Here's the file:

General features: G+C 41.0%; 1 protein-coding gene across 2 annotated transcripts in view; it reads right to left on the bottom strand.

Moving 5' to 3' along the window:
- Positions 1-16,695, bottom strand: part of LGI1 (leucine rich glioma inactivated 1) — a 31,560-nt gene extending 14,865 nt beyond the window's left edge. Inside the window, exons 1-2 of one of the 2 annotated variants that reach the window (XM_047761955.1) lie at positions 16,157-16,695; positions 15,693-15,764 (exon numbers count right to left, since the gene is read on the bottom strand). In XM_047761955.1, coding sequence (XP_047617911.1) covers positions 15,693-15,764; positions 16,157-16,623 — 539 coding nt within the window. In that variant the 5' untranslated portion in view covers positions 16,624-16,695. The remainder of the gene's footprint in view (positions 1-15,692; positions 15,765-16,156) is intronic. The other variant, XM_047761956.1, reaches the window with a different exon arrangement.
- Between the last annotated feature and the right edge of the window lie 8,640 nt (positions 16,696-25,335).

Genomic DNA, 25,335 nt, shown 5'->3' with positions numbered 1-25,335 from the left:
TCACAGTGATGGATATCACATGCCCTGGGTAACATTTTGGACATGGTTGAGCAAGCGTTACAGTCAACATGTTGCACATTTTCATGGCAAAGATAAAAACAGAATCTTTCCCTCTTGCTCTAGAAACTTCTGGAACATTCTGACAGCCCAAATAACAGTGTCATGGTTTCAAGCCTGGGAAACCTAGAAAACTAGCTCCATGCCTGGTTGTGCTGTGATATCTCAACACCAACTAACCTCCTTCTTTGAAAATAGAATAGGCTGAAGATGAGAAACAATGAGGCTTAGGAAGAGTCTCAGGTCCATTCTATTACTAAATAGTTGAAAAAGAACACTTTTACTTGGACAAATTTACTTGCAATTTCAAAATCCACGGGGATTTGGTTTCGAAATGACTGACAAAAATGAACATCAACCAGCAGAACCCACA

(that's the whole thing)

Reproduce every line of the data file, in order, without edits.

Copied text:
General features: G+C 41.0%; 1 protein-coding gene across 2 annotated transcripts in view; it reads right to left on the bottom strand.

Moving 5' to 3' along the window:
- Positions 1-16,695, bottom strand: part of LGI1 (leucine rich glioma inactivated 1) — a 31,560-nt gene extending 14,865 nt beyond the window's left edge. Inside the window, exons 1-2 of one of the 2 annotated variants that reach the window (XM_047761955.1) lie at positions 16,157-16,695; positions 15,693-15,764 (exon numbers count right to left, since the gene is read on the bottom strand). In XM_047761955.1, coding sequence (XP_047617911.1) covers positions 15,693-15,764; positions 16,157-16,623 — 539 coding nt within the window. In that variant the 5' untranslated portion in view covers positions 16,624-16,695. The remainder of the gene's footprint in view (positions 1-15,692; positions 15,765-16,156) is intronic. The other variant, XM_047761956.1, reaches the window with a different exon arrangement.
- Between the last annotated feature and the right edge of the window lie 8,640 nt (positions 16,696-25,335).

Genomic DNA, 25,335 nt, shown 5'->3' with positions numbered 1-25,335 from the left:
TCACAGTGATGGATATCACATGCCCTGGGTAACATTTTGGACATGGTTGAGCAAGCGTTACAGTCAACATGTTGCACATTTTCATGGCAAAGATAAAAACAGAATCTTTCCCTCTTGCTCTAGAAACTTCTGGAACATTCTGACAGCCCAAATAACAGTGTCATGGTTTCAAGCCTGGGAAACCTAGAAAACTAGCTCCATGCCTGGTTGTGCTGTGATATCTCAACACCAACTAACCTCCTTCTTTGAAAATAGAATAGGCTGAAGATGAGAAACAATGAGGCTTAGGAAGAGTCTCAGGTCCATTCTATTACTAAATAGTTGAAAAAGAACACTTTTACTTGGACAAATTTACTTGCAATTTCAAAATCCACGGGGATTTGGTTTCGAAATGACTGACAAAAATGAACATCAACCAGCAGAACCCACA